It took a third political party to free the slaves. It will take a third political party to balance the budget.
So argues Richard Lamm, the former governor of Colorado who is arm-wrestling Ross Perot for the Reform Party presidential nomination. Speaking at a Monitor breakfast yesterday, Mr. Lamm chides the Republicans and Democrats for being beholden to special interests and for being bereft of ideas to solve the nation's fiscal woes. "I think we need a transition," says the lifelong Democrat. "I believe that will be done by appealing to the plurality of patriotic, realistic Americans and saying, 'Look, we're leaving chaos for our children if we don't act.' "
Easier said than done, Lamm admits. To mount a credible challenge through the Reform Party, he first must secure top billing on the ticket through a process that even he finds confusing. Party members are now nominating their candidates through a write-in ballot process that concludes Saturday. The only names on the ballot are Lamm and party-founder Mr. Perot, although a blank space allows members to write in alternatives.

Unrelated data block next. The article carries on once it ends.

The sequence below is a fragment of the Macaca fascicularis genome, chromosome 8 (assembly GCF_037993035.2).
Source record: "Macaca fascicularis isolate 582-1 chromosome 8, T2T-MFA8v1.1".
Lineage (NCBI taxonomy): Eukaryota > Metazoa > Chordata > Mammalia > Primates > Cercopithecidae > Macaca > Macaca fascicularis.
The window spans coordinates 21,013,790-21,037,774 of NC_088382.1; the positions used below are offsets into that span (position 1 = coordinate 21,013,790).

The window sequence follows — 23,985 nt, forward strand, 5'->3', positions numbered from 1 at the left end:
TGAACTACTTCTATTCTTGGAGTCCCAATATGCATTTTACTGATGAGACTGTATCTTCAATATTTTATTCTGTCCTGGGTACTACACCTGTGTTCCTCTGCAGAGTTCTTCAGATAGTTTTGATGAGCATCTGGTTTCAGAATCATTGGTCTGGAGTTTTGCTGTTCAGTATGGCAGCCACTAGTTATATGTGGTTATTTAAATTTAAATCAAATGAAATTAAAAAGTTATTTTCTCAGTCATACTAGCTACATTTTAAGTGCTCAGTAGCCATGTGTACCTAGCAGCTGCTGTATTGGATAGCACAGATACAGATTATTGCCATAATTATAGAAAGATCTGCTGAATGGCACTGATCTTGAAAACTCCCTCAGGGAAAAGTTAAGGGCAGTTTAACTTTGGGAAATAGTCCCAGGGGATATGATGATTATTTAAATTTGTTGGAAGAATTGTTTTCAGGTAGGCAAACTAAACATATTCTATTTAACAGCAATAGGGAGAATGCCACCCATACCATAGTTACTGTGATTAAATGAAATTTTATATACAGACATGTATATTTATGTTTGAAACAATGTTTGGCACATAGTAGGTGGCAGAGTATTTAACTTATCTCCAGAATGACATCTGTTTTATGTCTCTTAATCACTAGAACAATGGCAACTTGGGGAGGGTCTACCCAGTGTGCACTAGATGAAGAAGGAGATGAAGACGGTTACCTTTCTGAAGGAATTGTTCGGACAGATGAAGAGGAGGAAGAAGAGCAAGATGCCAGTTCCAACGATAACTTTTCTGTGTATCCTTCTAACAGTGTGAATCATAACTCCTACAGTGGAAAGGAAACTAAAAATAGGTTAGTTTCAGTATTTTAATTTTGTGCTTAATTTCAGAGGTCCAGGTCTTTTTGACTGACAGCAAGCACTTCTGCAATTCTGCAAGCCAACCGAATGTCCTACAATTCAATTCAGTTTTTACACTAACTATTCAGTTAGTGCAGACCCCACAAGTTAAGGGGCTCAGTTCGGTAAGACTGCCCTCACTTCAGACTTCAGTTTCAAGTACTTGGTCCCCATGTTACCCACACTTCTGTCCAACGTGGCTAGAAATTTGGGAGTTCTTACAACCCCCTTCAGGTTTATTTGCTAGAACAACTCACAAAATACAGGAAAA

Reform Party members will see Lamm and Perot together for the first time Saturday at party conventions in Maine and Virginia. Lamm has challenged Perot to debate; Perot, at press time, had yet to agree. The harder task will be to convince people that backing the Reform Party in November is not a wasted vote. A new Harris Poll finds support for the party hovering around 16 percent with Perot as its candidate. With Lamm topping the ticket, support falls to 5 percent.
That low figure likely represents Lamm's minimal name recognition, but when voters hear his eat-your-peas message, they may find it hard to swallow. He argues that unless Social Security and Medicare are substantially reformed, the nation will face "a fiscal and social crisis" when the baby boom generation, to which he belongs, reaches retirement.